Back

Pond at Umstead

Pond at Umstead

Yes, it has been a long time. Lot of reasons for that but mostly just had other stuff to do. This coming year is going to be another busy one. 2008, though successful, was in many ways dismal to me. Too much of work was documents, contracts and selling. Now that most of that is done, 2009 I hope to be the year of much coding (and much photography to keep me sane)…

So besides the two large projects I need to get coded and released in the next 8 months, the other goal (in the spirit of New Year’s resolutions) is to get some more photographs out there. Don’t know how or what yet but it’s time.

I’ve voted for Barack Obama

Video via Jon Taplin

I’m not voting tomorrow, November 4th, because I, like millions of others in my home state of North Carolina, have already turned in my ballot. Instead I will be out doing what I can to bring others to the poll to cast their votes for Barack Obama. We may not win in NC but it will be close and I am hopeful that we will win across enough of the rest of the country to make a difference.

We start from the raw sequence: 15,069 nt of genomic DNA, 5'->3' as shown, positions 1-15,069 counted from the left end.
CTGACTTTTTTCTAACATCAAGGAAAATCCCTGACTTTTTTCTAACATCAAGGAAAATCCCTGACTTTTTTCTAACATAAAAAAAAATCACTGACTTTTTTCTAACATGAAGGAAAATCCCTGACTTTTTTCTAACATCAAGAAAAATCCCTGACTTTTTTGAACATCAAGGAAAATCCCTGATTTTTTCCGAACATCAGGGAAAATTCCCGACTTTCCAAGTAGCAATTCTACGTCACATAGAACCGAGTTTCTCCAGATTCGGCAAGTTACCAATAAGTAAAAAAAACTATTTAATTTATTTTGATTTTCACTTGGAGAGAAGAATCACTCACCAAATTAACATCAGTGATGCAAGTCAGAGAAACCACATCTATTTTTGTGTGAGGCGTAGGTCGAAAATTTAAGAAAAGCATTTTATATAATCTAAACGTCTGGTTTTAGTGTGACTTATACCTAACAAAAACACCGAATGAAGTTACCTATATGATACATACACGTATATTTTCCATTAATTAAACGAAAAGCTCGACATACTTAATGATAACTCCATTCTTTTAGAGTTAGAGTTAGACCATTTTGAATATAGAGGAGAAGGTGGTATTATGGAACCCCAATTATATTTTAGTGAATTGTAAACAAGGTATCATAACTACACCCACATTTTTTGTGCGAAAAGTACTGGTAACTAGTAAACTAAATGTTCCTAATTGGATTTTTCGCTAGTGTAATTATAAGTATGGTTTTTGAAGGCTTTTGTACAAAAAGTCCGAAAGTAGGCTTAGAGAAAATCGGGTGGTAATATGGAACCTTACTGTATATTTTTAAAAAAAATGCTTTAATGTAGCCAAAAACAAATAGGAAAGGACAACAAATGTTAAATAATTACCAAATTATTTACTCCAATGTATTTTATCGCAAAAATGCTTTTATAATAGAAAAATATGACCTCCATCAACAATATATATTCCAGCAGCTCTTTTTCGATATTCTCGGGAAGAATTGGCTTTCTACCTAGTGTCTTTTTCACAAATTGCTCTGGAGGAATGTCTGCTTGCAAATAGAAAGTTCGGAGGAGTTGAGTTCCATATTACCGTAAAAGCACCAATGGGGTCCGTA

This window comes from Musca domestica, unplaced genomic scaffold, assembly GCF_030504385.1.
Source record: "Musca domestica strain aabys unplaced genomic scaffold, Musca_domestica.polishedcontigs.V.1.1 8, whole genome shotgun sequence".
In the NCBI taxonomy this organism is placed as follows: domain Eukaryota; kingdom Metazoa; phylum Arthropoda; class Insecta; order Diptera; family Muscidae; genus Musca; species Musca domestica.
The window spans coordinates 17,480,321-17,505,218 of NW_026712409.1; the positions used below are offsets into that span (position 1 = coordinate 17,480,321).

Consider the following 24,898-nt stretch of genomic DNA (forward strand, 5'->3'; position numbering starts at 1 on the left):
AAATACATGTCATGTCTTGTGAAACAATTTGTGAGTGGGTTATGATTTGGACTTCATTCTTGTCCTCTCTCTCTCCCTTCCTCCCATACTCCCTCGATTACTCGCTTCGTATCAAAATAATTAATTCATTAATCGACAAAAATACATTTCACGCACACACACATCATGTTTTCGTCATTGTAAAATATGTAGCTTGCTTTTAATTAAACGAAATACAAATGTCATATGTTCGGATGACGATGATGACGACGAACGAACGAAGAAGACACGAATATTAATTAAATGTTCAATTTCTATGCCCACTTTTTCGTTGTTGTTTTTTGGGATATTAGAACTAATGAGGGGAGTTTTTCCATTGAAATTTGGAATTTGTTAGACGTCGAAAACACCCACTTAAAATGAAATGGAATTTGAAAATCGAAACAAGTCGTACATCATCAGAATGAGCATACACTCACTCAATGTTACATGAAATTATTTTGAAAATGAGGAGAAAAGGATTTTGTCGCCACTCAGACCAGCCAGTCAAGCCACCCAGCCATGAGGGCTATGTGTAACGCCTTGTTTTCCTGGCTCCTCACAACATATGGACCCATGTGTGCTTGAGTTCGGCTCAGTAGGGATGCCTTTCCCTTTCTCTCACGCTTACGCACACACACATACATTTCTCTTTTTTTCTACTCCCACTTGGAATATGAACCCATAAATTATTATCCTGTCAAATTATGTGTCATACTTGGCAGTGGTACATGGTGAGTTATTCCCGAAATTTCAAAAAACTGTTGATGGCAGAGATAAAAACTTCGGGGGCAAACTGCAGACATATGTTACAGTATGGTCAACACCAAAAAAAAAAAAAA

Several months ago, I wrote before the Democratic primary in NC of the things that I had never done before but now have done for Obama. I’d never made a donation to a campaign, put a candidate’s bumper sticker on my car or put a sign in my yard. Today, I did another thing that I never thought my quiet introverted self would be doing – knocking on doors for a candidate. I loved it. What I’ve done today and will do tomorrow is nothing compared to what other committed volunteers out there have accomplished, but this is what Obama’s campaign has been built on. Obama has brought in people who have never been part of the process before, not just the disenfranchised but also the previously ambivalent. People have been giving him a day or two or just a few hours and these have been people who have never in their lives felt the need to do this for anyone or anything. These are not Democratic party stalwarts, these are people like me, spending a day or few hours off doing what they think is right. This is what I hope makes the difference tomorrow.

And that is one other thing Barack Obama has made me do that I had not done in a very long time… Hope.

Fucking love this

Thanks to Andrew Sullivan

Some hope…

This gives me some hope in our country:

Via The Huffington Post and the Amercan News Project